The unfortunate truth is, as you age, your hearing starts to fail. Roughly 38 million individuals cope with hearing loss in the United States, but many people decide to dismiss it because they consider it as just a part of getting older. But beyond the ability to hear, ignoring hearing loss can have serious negative side effects.
Why is the decision to simply live with hearing loss one that many people choose? According to an AARP study, hearing loss is, thought to be by a third of senior citizens, an issue that’s minor and can be handled easily, while price was a worry for more than half of those who participated in the study. But, those costs can increase astronomically when you take into account the significant side effects and conditions that are brought about by ignoring hearing loss. Here are the most prevalent adverse effects of neglecting hearing loss.
Most people won’t instantly put two and two together from fatigue to hearing loss. They will say, instead, that they are slowing down because of the side-effects of a medication or because they’re getting older. But in reality, if you have to work extra hard to hear, it can drain your physical resources. Remember how fatigued you were at times in your life when your brain had to be totally focused on a task for long time periods. Once you’re done, you likely feel drained. The same situation occurs when you struggle to hear: when there are missing spots in conversation, your brain needs to work extra hard to substitute the missing information – which, when there is too much background noise, is even harder – and just attempting to process information consumes precious energy. Looking after yourself takes energy that you won’t have with this kind of chronic fatigue. To adapt, you will skip life-essential activities like working out or eating healthy.
A number of studies conducted by Johns Hopkins University linked hearing loss to diminishe brain functions , accelerated loss of brain tissue, and dementia. While these links are correlations, instead of causations, it’s believed by researchers that, again, the more mental resources that are spent attempting to fill in the blanks of a conversation, the less you have to focus on other things like comprehension and memorization. And as people get older, the increased draw on cognitive resources can speed up the decline of other brain functions and worsen gray matter loss. Additionally, having a regular exchange of information and ideas, often through conversation, is believed to help seniors remain mentally fit and can help slow the process of cognitive decline. Fortunately, cognitive specialist and hearing specialist can use the known connection between mental decline and hearing loss to work together to undertake research and develop treatments that are promising in the near future.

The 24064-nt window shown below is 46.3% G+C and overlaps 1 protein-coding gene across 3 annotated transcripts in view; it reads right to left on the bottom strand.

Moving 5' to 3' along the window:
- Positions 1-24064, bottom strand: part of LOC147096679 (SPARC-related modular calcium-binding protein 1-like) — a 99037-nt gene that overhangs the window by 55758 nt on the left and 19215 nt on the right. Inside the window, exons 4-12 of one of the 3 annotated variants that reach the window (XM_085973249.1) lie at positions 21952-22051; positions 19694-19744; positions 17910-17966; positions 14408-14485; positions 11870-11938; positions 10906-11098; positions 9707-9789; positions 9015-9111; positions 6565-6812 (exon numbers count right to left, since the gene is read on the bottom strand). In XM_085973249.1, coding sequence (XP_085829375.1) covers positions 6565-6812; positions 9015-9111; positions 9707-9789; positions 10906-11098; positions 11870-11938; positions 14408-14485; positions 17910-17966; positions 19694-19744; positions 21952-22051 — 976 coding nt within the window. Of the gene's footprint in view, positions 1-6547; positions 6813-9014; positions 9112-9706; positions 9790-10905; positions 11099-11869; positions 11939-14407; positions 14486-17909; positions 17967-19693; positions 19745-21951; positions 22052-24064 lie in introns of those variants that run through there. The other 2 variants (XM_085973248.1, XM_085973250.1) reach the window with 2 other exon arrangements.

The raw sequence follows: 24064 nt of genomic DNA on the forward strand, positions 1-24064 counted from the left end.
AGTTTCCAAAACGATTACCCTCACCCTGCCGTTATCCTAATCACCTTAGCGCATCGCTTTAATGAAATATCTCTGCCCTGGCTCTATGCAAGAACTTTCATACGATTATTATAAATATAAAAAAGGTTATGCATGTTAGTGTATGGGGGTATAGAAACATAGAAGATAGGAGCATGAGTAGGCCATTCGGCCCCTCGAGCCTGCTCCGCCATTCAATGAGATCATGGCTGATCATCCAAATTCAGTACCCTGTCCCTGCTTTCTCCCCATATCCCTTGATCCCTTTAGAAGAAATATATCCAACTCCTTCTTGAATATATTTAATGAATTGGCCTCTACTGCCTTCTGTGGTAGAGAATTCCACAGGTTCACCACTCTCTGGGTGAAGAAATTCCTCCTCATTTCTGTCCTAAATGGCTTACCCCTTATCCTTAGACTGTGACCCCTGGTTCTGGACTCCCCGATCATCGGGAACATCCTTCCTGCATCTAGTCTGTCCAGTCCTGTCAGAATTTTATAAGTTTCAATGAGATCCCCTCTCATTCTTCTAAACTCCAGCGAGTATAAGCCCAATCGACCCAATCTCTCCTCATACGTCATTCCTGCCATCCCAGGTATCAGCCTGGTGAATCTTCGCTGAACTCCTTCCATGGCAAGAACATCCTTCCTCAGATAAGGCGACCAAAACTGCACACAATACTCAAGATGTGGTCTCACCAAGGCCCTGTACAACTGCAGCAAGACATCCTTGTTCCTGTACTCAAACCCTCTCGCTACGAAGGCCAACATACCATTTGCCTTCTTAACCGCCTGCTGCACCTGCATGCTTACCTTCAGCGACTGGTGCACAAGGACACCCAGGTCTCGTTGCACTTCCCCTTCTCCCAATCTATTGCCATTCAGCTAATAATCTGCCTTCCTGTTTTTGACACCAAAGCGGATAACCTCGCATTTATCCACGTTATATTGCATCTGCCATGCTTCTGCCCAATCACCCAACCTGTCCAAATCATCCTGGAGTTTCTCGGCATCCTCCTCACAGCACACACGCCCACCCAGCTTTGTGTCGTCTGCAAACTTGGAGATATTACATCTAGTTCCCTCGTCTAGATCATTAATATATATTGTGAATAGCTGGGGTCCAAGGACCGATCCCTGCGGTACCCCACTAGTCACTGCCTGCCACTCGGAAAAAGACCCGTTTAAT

Problems With Mental Health
The National Council on the Aging performed a study of 2,300 senior citizens who suffered some form of hearing loss and discovered that individuals who neglected their condition were more likely to also be dealing with mental health issues including depression, anxiety, and paranoia, which negatively impacted their emotional and social well-being. It is obvious that there’s a connection between hearing loss and mental health problems since people with hearing loss often have difficulty communicating with other people in family or social situations. This can result in feelings of isolation, which can ultimately result in depression. Feelings of exclusion and separation can escalate to anxiety and even paranoia if left untreated. Hearing aids have been shown to aid in the recovery from depression, though anyone suffering from depression, anxiety, or paranoia should talk to a mental health professional.
Our bodies are one interconnected machine – if one component stops functioning like it is supposed to, it might have a detrimental affect on another seemingly unrelated part. This is the way it is with our hearts and ears. Case in point, hearing loss will occur when blood does not easily flow from the heart to the inner ear. Diabetes, which is also connected to heart disease, can affect the inner ear’s nerve endings and cause information sent from the ear to the brain to become scrambled. If heart disease is ignored severe or even possibly fatal repercussions can happen. So if you’ve noticed some hearing loss and have a history of heart disease or heart disease in your family you should seek advice from both a hearing and a cardiac specialist so that you can determine whether your hearing loss is linked to a heart condition.
If you deal with hearing loss or are experiencing any of the adverse repercussions listed above, please get in touch with us so we can help you have a healthier life.